4.6. 6.Chaeremon the Stoic, therefore, in his narration of the Egyptian priests, who, he says, were considered by the Egyptians as philosophers, informs us, that they chose temples, as the places in which they might philosophize. For to dwell with the statues of the Gods is a thing allied to the whole desire, by which the soul tends to the contemplation of their divinities. And from the divine veneration indeed, which was paid to them through dwelling in temples, they obtained security, all men honouring these philosophers, as if they were certain sacred animals. They also led a solitary life, as they only mingled with other men in solemn sacrifices and festivals. But at other times the priests were almost inaccessible to any one who wished to converse with them. For it was requisite that he who approached to them should be first purified, and abstain from many things; and this is as it were a common sacred law respecting the Egyptian priests. But these [philosophic priests], |116 having relinquished every other employment, and human labours,7 gave up the whole of their life to the contemplation and worship of divine natures and to divine inspiration; through the latter, indeed, procuring for themselves, honour, security, and piety; but through contemplation, science; and through both, a certain occult exercise of manners, worthy of antiquity8. For to be always conversant with divine knowledge and inspiration, removes those who are so from all avarice, suppresses the passions, and excites to an intellectual life. But they were studious of frugality in their diet and apparel, and also of continence and endurance, and in all things were attentive to justice and equity. They likewise were rendered venerable, through rarely mingling with other men. For during the time of what are called purifications, they scarcely mingled with their nearest kindred, and those of their own order, nor were they to be seen by anyone, unless it was requisite for the necessary purposes of purification. For the sanctuary was inaccessible to those who were not purified, and they dwelt in holy places for the purpose of performing divine works; but at all other times they associated more freely with those who lived like themselves. They did not, however, associate with any one who was not a religious character. But they were always seen near to the Gods, or the statues of the Gods, the latter of which they were beheld either carrying, or preceding in a sacred procession, or disposing in an orderly manner, with modesty and gravity; each of which operations was not the effect of pride, but an indication of some physical reason. Their venerable gravity also was apparent from their manners. For their walking was orderly, and their aspect sedate; and they were so studious of preserving this gravity of countece, that they did not even wink, when at any time they were unwilling to do so; and they seldom laughed, and when they did, their laughter proceeded no farther than to a smile. But they always kept their hands within their garments. Each likewise bore about him a symbol indicative of the order which he was allotted in sacred concerns; for there were many orders of priests. Their diet also was slender and simple. For, with respect to wine, some of them did not at all drink it, but others drank very little of it, on account of its being injurious to the |117 nerves, oppressive to the head, an impediment to invention, and an incentive to venereal desires. In many other things also they conducted themselves with caution; neither using bread at all in purifications, and at those times in which they were not employed in purifying themselves, they were accustomed to eat bread with hyssop, cut into small pieces. For it is said, that hyssop very much purifies the power of bread. But they, for the most part, abstained from oil, the greater number of them entirely; and if at any time they used it with pot-herbs, they took very little of it, and only as much as was sufficient to mitigate the taste of the herbs. SPAN 4.7. 7.It was not lawful for them therefore to meddle with the esculent and potable substances, which were produced out of Egypt, and this contributed much to the exclusion of luxury from these priests. But they abstained from all the fish that was caught in Egypt, and from such quadrupeds as had solid, or many-fissured hoofs, and from such as were not horned; and likewise from all such birds as were carnivorous. Many of them, however, entirely abstained from all animals; and in purifications this abstinence was adopted by all of them, for then they did not even eat an egg. Moreover, they also rejected other things, without being calumniated for so doing. Thus, for instance, of oxen, they rejected the females, and also such of the males as were twins, or were speckled, or of a different colour, or alternately varied in their form, or which were now tamed, as having been already consecrated to labours, and resembled animals that are honoured, or which were the images of any thing [that is divine], or those that had but one eye, or those that verged to a similitude of the human form. There are also innumerable other observations pertaining to the art of those who are called mosxofragistai, or who stamp calves with a seal, and of which books have been composed. But these observations are still more curious respecting birds; as, for instance, that a turtle should not be eaten; for it is said that a hawk frequently dismisses this bird after he has seized it, and preserves its life, as a reward for having had connexion with it. The Egyptian priests, therefore, that they might not ignorantly meddle with a turtle of this kind, avoided the whole species of those birds. And these indeed were certain common religious ceremonies; but there were different ceremonies, which varied according to the class of the priests that used them, and were adapted to the several divinities. But chastity and purifications were common to all the priests. When also the time arrived in which they were to perform something pertaining to the sacred rites of religion, they spent some days in preparatory ceremonies, some indeed forty-two, but others a greater, and |118 others a less number of days; yet never less than seven days; and during this time they abstained from all animals, and likewise from all pot-herbs and leguminous substances, and, above all, from a venereal connexion with women; for they never at any time had connexion with males. They likewise washed themselves with cold water thrice every day; viz. when they rose from their bed, before dinner, and when they betook themselves to sleep. But if they happened to be polluted in their sleep by the emission of the seed, they immediately purified their body in a bath. They also used cold bathing at other times, but not so frequently as on the above occasion. Their bed was woven from the branches of the palm tree, which they call bais; and their bolster was a smooth semi-cylindric piece of wood. But they exercised themselves in the endurance of hunger and thirst, and were accustomed to paucity of food through the whole of their life. SPAN 4.8. 8.This also is a testimony of their continence, that, though they neither exercised themselves in walking or riding, yet they lived free from disease, and were sufficiently strong for the endurance of modern labours. They bore therefore many burdens in the performance of sacred operations, and accomplished many ministrant works, which required more than common strength. But they divided the night into the observation of the celestial bodies, and sometimes devoted a part of it to offices of purification; and they distributed the day into the worship of the Gods, according to which they celebrated them with hymns thrice or four times, viz. in the morning and evening, when the sun is at his meridian altitude, and when he is declining to the west. The rest of their time they devoted to arithmetical and geometrical speculations, always labouring to effect something, and to make some new discovery, and, in short, continually exercising their skill. In winter nights also they were occupied in the same employments, being vigilantly engaged in literary pursuits, as paying no attention to the acquisition of externals, and being liberated from the servitude of that bad master, excessive expense. Hence their unwearied and incessant labour testifies their endurance, but their continence is manifested by their liberation from the desire of external good. To sail from Egypt likewise, [i.e. to quit Egypt,] was considered by them to be one of the most unholy things, in consequence of their being careful to avoid foreign luxury and pursuits; for this appeared to them to be alone lawful to those who were compelled to do so by regal necessities. Indeed, they were very anxious to continue in the observance of the institutes of their country, and those who were found to have violated them, though but in a small degree were expelled [from the college of the priests]. The |119 true method of philosophizing, likewise, was preserved by the prophets, by the hierostolistae 9, and the sacred scribes, and also by the horologi, or calculators of nativities. But the rest of the priests, and of the pastophori 10, curators of temples, and ministers of the Gods, were similarly studious of purity, yet not so accurately, and with such great continence, as the priests of whom we have been speaking. And such are the particulars which are narrated of the Egyptians, by a man who was a lover of truth, and an accurate writer, and who among the Stoics strenuously and solidly philosophized. SPAN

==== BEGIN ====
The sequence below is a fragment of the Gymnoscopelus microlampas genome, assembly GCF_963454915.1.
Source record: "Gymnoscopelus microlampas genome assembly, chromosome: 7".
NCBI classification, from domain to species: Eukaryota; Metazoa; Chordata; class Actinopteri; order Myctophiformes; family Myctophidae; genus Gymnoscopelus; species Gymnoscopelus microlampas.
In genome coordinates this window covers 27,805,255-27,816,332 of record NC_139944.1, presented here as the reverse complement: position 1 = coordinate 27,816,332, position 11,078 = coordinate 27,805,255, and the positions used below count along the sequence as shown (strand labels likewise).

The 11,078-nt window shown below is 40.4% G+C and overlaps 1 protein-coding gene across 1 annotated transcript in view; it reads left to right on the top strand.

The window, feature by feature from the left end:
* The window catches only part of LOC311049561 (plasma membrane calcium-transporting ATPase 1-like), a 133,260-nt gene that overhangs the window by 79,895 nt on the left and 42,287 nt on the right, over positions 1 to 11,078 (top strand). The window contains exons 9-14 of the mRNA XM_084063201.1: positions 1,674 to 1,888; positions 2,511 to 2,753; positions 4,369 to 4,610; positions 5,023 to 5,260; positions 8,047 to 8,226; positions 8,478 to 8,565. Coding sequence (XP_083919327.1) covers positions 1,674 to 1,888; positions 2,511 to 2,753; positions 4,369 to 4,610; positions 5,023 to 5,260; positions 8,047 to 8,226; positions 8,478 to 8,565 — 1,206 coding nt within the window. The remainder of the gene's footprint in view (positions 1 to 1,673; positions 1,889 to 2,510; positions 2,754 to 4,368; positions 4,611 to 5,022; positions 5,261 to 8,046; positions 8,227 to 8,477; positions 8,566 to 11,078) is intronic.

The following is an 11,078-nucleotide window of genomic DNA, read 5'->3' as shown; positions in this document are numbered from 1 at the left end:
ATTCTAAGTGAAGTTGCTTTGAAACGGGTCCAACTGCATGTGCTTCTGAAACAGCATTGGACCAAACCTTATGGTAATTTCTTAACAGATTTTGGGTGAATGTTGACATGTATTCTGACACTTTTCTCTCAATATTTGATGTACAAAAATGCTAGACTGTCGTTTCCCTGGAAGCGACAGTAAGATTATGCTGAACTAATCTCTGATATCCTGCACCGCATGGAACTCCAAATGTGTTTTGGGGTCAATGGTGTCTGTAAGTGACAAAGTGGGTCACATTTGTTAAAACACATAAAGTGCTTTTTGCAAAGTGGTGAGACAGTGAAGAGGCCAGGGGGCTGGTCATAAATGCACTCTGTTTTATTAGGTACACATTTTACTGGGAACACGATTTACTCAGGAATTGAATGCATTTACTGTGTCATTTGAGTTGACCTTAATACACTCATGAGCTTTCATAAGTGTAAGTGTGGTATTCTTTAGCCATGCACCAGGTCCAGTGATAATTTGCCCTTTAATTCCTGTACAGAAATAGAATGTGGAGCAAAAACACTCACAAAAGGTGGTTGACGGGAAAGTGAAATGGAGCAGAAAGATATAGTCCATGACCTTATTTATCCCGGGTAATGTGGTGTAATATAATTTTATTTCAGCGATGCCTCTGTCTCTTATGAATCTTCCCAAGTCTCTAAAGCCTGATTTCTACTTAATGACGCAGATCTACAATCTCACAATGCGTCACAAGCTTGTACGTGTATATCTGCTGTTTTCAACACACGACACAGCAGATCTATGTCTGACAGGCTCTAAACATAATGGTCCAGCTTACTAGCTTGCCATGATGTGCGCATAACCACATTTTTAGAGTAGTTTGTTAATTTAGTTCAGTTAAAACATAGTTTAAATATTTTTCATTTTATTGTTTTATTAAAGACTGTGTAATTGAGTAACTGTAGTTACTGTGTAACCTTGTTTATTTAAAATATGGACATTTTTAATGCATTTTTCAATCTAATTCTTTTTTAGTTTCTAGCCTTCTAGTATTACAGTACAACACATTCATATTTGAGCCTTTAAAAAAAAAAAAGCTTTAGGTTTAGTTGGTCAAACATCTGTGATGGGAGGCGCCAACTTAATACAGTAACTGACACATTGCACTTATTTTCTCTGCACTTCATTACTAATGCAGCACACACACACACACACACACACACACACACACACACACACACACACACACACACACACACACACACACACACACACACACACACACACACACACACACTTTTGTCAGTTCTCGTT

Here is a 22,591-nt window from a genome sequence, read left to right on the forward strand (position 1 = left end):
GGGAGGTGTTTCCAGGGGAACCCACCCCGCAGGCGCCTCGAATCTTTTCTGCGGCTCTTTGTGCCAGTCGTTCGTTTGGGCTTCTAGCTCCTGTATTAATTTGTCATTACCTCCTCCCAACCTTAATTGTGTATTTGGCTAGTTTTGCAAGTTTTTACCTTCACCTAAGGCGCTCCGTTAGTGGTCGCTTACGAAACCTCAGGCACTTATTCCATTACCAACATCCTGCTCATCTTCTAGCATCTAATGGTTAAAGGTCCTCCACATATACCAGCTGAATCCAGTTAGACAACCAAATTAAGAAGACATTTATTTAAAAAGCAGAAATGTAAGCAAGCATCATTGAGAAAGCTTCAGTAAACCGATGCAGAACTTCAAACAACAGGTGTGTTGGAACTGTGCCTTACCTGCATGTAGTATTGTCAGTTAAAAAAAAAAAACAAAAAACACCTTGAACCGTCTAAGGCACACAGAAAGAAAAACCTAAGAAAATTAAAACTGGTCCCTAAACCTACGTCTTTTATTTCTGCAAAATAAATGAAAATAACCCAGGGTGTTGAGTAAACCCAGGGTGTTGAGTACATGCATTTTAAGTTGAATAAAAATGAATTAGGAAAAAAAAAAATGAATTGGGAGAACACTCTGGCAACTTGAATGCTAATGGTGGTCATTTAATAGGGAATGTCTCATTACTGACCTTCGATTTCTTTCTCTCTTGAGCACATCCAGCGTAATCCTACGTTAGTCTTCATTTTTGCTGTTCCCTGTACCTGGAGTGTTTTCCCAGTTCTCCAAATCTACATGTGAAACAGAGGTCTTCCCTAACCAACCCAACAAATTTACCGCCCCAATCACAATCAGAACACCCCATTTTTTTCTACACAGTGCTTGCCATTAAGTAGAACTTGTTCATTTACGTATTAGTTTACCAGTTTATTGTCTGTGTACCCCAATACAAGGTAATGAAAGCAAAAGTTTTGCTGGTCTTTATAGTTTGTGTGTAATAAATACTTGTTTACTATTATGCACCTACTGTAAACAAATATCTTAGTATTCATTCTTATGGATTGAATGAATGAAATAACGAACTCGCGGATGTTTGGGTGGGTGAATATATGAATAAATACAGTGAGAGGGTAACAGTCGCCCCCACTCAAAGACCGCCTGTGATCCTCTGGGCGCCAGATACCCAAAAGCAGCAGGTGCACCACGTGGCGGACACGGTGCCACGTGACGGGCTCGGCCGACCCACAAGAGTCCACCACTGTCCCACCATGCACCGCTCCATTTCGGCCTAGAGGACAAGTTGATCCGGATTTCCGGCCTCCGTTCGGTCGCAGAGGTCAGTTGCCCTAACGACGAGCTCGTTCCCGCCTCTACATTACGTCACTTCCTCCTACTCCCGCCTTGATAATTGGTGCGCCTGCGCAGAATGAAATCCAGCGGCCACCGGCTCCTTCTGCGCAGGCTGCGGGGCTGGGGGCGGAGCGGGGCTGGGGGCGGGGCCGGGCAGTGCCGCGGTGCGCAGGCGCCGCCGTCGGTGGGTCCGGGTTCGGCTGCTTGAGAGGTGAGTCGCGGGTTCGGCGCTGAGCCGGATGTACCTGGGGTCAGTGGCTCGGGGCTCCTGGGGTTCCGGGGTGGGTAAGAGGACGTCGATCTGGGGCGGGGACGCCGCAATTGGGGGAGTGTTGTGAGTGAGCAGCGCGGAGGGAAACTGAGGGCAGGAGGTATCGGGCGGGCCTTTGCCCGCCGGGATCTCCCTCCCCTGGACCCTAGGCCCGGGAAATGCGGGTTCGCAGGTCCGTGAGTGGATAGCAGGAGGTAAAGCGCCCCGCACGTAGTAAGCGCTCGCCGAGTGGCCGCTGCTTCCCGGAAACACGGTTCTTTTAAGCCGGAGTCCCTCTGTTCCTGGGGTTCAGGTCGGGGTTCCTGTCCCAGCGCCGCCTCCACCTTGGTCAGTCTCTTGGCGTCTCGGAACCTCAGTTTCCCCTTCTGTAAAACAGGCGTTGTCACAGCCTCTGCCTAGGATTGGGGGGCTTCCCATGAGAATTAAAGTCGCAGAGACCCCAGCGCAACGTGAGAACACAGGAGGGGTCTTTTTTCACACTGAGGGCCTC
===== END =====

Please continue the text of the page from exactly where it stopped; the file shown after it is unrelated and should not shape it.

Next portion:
23. Aristoxenus, Fragments, 26